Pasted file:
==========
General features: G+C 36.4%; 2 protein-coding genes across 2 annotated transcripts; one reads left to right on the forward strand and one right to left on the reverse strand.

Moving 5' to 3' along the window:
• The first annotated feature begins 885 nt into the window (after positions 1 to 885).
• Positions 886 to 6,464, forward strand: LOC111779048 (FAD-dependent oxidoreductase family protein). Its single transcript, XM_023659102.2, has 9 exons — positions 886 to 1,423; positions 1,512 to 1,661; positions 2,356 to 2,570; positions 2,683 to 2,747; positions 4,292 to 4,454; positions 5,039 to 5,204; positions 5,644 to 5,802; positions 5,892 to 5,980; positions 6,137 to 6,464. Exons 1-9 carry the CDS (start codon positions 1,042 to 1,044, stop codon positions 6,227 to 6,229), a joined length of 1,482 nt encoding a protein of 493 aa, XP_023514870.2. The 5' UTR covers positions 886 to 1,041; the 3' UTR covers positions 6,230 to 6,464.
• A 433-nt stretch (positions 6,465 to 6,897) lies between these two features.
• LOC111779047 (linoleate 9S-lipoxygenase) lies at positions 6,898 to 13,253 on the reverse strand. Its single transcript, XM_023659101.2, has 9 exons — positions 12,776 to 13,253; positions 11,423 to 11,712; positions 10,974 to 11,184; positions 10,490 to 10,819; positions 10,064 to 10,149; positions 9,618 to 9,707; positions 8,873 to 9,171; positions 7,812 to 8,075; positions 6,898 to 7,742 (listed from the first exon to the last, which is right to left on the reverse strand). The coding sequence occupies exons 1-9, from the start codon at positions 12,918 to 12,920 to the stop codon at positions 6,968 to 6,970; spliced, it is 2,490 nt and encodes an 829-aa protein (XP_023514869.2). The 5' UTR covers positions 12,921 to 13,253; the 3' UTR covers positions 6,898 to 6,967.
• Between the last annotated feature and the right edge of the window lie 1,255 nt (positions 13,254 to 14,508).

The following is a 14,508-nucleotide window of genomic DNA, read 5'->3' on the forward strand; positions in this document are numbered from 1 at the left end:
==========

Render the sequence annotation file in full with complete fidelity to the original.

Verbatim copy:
General features: G+C 36.4%; 2 protein-coding genes across 2 annotated transcripts; one reads left to right on the forward strand and one right to left on the reverse strand.

Moving 5' to 3' along the window:
• The first annotated feature begins 885 nt into the window (after positions 1 to 885).
• Positions 886 to 6,464, forward strand: LOC111779048 (FAD-dependent oxidoreductase family protein). Its single transcript, XM_023659102.2, has 9 exons — positions 886 to 1,423; positions 1,512 to 1,661; positions 2,356 to 2,570; positions 2,683 to 2,747; positions 4,292 to 4,454; positions 5,039 to 5,204; positions 5,644 to 5,802; positions 5,892 to 5,980; positions 6,137 to 6,464. Exons 1-9 carry the CDS (start codon positions 1,042 to 1,044, stop codon positions 6,227 to 6,229), a joined length of 1,482 nt encoding a protein of 493 aa, XP_023514870.2. The 5' UTR covers positions 886 to 1,041; the 3' UTR covers positions 6,230 to 6,464.
• A 433-nt stretch (positions 6,465 to 6,897) lies between these two features.
• LOC111779047 (linoleate 9S-lipoxygenase) lies at positions 6,898 to 13,253 on the reverse strand. Its single transcript, XM_023659101.2, has 9 exons — positions 12,776 to 13,253; positions 11,423 to 11,712; positions 10,974 to 11,184; positions 10,490 to 10,819; positions 10,064 to 10,149; positions 9,618 to 9,707; positions 8,873 to 9,171; positions 7,812 to 8,075; positions 6,898 to 7,742 (listed from the first exon to the last, which is right to left on the reverse strand). The coding sequence occupies exons 1-9, from the start codon at positions 12,918 to 12,920 to the stop codon at positions 6,968 to 6,970; spliced, it is 2,490 nt and encodes an 829-aa protein (XP_023514869.2). The 5' UTR covers positions 12,921 to 13,253; the 3' UTR covers positions 6,898 to 6,967.
• Between the last annotated feature and the right edge of the window lie 1,255 nt (positions 13,254 to 14,508).

The following is a 14,508-nucleotide window of genomic DNA, read 5'->3' on the forward strand; positions in this document are numbered from 1 at the left end: